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The Gender Justice Center is looking forward to the new academic year – The Spectator


The COVID-19 pandemic has led to a rudimentary 2019-2020 school year, with no ability for clubs to meet at their pre-pandemic capacity. Seattle University Gender justice center embraces the new year with a spirit of renewal after a trying year.

Gender Justice Center leader Isabella Maffei, a third-year public affairs and political science student, is delighted to reopen the office on the ground floor of Chardin Hall, which was not accessible to year-round students. last.

“We’re definitely in a year of restarting, just because we weren’t very active last year due to the pandemic. Our goal is to create a safe space for everyone on campus and to organize good events that promote the center, ”Maffei said.

The Gender Justice Center organizes conversations on gender justice issues and promotes gender equality through various forms of event programming.

“We are planning to do a clothes swap later in the year, we are organizing hygiene product drives and we are having community discussions on different gender issues,” Maffei said.

Gender Justice Center leader Keira Cruickshank, a fourth year student in Sociology, Creative Writing and Spanish, emphasized the importance of overcoming gender disparities in a holistic and inclusive manner.

“We ask students what they need from the Gender Justice Center, because as a resource center for transgender, nonconforming, female and diverse students, having resources that support what they need is one of our goals, ”Cruickshank said. .

The center, which was renewed in Seattle U in 2017, promotes trans inclusiveness and liberation from gender marginalization by creating a physical space for students to find community.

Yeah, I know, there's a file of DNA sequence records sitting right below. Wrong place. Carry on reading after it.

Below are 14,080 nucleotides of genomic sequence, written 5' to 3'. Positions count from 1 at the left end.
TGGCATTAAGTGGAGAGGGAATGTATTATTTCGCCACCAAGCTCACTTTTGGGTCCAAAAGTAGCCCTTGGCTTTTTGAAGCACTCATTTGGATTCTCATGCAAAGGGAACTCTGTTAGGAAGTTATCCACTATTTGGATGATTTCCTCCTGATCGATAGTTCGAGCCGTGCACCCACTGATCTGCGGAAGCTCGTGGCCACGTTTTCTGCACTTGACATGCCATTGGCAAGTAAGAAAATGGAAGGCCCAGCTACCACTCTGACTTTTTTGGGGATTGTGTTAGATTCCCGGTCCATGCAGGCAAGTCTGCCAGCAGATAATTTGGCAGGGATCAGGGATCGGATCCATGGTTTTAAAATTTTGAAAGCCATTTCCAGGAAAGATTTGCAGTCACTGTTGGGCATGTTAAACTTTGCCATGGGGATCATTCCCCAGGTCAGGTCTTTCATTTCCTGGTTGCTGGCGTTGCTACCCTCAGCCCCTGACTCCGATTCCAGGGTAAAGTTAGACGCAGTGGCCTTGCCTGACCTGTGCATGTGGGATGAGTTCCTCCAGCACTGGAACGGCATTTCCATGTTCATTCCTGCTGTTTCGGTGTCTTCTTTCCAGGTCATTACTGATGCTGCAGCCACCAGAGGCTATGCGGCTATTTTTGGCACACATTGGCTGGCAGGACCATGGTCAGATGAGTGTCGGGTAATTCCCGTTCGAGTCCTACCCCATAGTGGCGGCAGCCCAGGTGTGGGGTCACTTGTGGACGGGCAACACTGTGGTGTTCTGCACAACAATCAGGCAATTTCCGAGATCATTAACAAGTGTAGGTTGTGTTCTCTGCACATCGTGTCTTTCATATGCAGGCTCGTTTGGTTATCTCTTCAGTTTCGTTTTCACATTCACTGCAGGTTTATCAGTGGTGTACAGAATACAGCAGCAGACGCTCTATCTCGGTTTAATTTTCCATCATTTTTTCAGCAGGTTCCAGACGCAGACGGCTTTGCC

Club participant Audrey Graves, a fourth year psychology student, described how the creation of gender inclusive spaces happens.

“Being around very open-minded people and taking the time to support each other,” Graves said.

Inter-community dialogue and support has been a constant ethic of the center, which has held students poetry shows, sex education workshops and hosted advocates, including the current Seattle City Council candidate Nikkita Olivier.

“Having the physical space is wonderful for us to achieve because it’s a place where we can meet regularly and try to build community,” Graves said.

Maffei stressed the importance for the center to promote growth this year as a key to the club’s future success.

“We are definitely looking for new voices and leaders to join the club, as well as new members,” Maffei said.

The club plans to hold an event on November 10, in addition to visiting C-Street and Campion, to promote the visibility of the center.

Cruickshank hopes to attract new first and second year participants.

“Making connections and reaching people is a challenge. Basically everyone is new to campus or hasn’t been there in the last year or so, ”Cruickshank said.

There are no prior skills or experiences needed to be a part of the center, and people from all backgrounds and gender identities are welcome to participate. The management of the center considers this to be essential to the success of the organization.

“Anyone can get involved… and we’re also looking to have more people involved to attend and run events, so everyone is welcome,” said Cruickshank.

Due to the ongoing COVID-19 pandemic, the club plans to host hybrid events and in-person programming. Maffei described the accessibility and resources of the center and stressed the importance of community access.

“We try to make it as accessible as possible and keep it open as much as possible, and provide free hygiene products and even have a pantry for people, so that your needs can be met here, which is awesome, ”Maffei mentioned.

Cruickshank stressed that the center is not just a collection of public programs, but a place where students can seek support and lobby for greater change in the community.

“We talked about working on mutual aid projects, that’s what interests a lot of people, both in creating a strong community here and in finding ways to get involved in the wider community,” Cruickshank said.

As the campus community reopens its doors to physical interactions and offices are dusted off after a year of inactivity, the Gender Justice Center reappears as a space for support, dialogue and advocacy. Their campus presence will continue to serve as an integral resource for transgender, non-conforming and female students as the campus, community and country continue to grapple with institutional inequalities.

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